Billie Holiday: The Complete Commodore Masters 

According to Leonard Feather the gruesome Strange Fruit attracted the intelligentsia, but the hit on the Harlem jukeboxes was Fine And Mellow


These seminal but generally under-appreciated recordings were made between 1933 and 1944, and all were produced by Billie’s mentor and friend Milt Gabler. He founded the Commodore (jazz) label and also ran a record store (and meeting place for musicians) on West 52nd Street in New York City.

The 16 tracks on this well-produced vinyl compilation have already appeared on several CDs, including Commodore Classics (Fine And Mellow, 1939 And 1944 and I’ll Be Seeing You, 1944), with additional takes of most of the titles. Completists will possess all of these; newcomers could well settle for these undoubted master takes.

The initial session came about when Columbia (Billie’s label at the time) refused to record Strange Fruit – a song composed by poet “Lewis Allen”, the pen name of socialist Abel Meeropol. It was a scathing and dramatic indictment of southern white racism – evident in the almost routine lynching of African-Americans who were the “strange fruit hanging from the poplar trees”.

The song became a staple of Billie’s repertoire, but has always divided critics as to its merits. This first recorded version retains an immediacy and impact, despite her reservations about being identified with its sentiments. Ironically, as Leonard Feather recalled, although the song “attracted the intelligentsia, the real hit for the Harlem juke box trade was Fine And Mellow”, an uptempo blues that was released on side B. But as her biographer Donald Clarke has observed, eventually the song was to become “the equivalent of a top-twenty hit, despite being banned by most radio stations”. Incidentally, Meeropol also wrote the House I Live In – a plea for racial and religious tolerance sung by Frank Sinatra in a 1945 RKO movie short of the same title.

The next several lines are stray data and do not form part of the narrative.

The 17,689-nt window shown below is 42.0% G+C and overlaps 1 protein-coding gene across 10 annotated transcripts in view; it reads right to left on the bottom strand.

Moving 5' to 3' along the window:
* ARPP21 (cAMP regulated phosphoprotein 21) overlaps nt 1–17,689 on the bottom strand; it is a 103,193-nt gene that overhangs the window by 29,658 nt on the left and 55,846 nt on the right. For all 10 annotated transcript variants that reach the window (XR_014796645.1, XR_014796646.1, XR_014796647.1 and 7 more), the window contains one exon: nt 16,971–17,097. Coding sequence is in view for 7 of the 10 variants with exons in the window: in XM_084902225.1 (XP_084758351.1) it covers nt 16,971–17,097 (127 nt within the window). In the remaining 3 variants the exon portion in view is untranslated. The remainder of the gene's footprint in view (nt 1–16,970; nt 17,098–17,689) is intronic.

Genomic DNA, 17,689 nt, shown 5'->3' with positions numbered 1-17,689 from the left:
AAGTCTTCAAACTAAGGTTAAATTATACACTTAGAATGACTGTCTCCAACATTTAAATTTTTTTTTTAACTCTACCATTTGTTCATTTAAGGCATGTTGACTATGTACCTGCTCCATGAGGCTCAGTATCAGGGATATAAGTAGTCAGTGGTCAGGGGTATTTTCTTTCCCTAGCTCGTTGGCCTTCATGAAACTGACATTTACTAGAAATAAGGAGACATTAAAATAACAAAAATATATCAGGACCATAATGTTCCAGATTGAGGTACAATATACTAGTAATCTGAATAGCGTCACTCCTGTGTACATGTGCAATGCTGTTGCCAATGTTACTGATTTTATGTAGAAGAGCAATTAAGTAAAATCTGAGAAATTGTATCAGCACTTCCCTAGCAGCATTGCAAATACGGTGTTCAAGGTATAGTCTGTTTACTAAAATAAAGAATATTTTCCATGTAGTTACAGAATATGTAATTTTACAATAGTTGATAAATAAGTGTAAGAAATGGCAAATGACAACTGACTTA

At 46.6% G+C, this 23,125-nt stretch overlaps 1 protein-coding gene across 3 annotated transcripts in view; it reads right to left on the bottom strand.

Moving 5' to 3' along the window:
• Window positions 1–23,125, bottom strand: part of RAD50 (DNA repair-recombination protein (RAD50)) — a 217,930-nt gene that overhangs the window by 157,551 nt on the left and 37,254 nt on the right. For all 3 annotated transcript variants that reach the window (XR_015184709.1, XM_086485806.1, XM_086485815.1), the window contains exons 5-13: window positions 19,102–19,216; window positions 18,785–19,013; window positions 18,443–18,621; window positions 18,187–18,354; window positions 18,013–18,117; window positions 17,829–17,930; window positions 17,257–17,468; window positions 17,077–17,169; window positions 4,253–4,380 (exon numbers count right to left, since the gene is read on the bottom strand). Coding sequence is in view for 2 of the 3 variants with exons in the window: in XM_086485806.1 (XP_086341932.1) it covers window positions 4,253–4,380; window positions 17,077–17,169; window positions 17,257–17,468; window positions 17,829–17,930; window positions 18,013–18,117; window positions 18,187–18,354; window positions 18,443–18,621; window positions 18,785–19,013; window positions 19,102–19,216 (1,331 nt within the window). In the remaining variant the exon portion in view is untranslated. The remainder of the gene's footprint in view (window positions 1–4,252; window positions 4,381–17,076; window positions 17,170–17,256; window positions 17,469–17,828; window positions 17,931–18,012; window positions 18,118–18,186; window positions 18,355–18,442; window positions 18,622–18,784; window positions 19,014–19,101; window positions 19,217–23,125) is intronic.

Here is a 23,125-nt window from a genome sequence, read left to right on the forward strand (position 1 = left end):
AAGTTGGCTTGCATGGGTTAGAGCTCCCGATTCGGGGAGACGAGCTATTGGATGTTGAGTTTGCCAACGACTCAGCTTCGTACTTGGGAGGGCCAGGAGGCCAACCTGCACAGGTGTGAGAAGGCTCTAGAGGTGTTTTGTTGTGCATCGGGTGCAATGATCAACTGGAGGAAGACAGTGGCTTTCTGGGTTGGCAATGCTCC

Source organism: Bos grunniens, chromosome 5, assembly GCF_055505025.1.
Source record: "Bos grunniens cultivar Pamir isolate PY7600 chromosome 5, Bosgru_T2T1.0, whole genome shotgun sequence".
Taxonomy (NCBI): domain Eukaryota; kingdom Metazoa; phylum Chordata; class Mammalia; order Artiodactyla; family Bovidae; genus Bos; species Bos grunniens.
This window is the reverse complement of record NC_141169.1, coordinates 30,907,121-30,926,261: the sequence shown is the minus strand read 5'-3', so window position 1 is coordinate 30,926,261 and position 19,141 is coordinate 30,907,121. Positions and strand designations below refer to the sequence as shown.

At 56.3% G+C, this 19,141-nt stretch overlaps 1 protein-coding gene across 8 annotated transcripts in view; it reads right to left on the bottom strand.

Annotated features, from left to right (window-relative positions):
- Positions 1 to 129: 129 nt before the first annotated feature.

There is little to choose between the remaining 14 titles on the album. The minimal contributions of her accompanists – who include pianist Eddie Heywood (also responsible for the unimaginative arrangements), Frankie Newton, Vic Dickenson and Sid Catlett, are of little interest. Yet in spite rather than because of the desultory arrangements, Billie is already at her impeccable best, delivering memorable readings of My Old Flame, I’ll Be Seeing You, He’s Funny That Way and (best of all) I Love My Man. To write any more about these landmark sessions would court the danger of lapsing into hyperbole. Listen and reflect.

(1) Strange Fruit; Yesterdays; Fine And Mellow; I Gotta Right To Sing The Blues; (2) How Am I To Know; My Old Flame; I’ll Get By; I Cover The Waterfront; (3) I’ll Be Seeing You; Embraceable You; As Time Goes By; (4) He’s Funny That Way; Lover Come Back To Me; I Love My Man (aka Billie’s Blues); On The Sunny Side Of The Street (51.05)
Holiday (v) on all tracks with:
(1) Frankie Newton (t); Tab Smith (as, ss); Kenneth Hollon, Stanley Payne (ts); Sonny White (p); Jimmy McLin (g); Johnny Williams (b); Eddie Doughery (d). Newton, Smith and Payne out on Yesterdays. New York, 20 April 1939.
(2) Doc Cheatham (t); Vic Dickenson (tb); Lem Davis (as) Eddie Heywood (p & cond); Teddy Walters (g); John Simmons Sidney Catlett (d). New York, 25 March 1944.
(3) As above. New York, 1 April 1944.
(4) Eddie Heywood (p); Teddy Walters (g); John Simmons (b); Sidney Catlett (d). New York, 8 April 1944.
Waxtime In Color 950722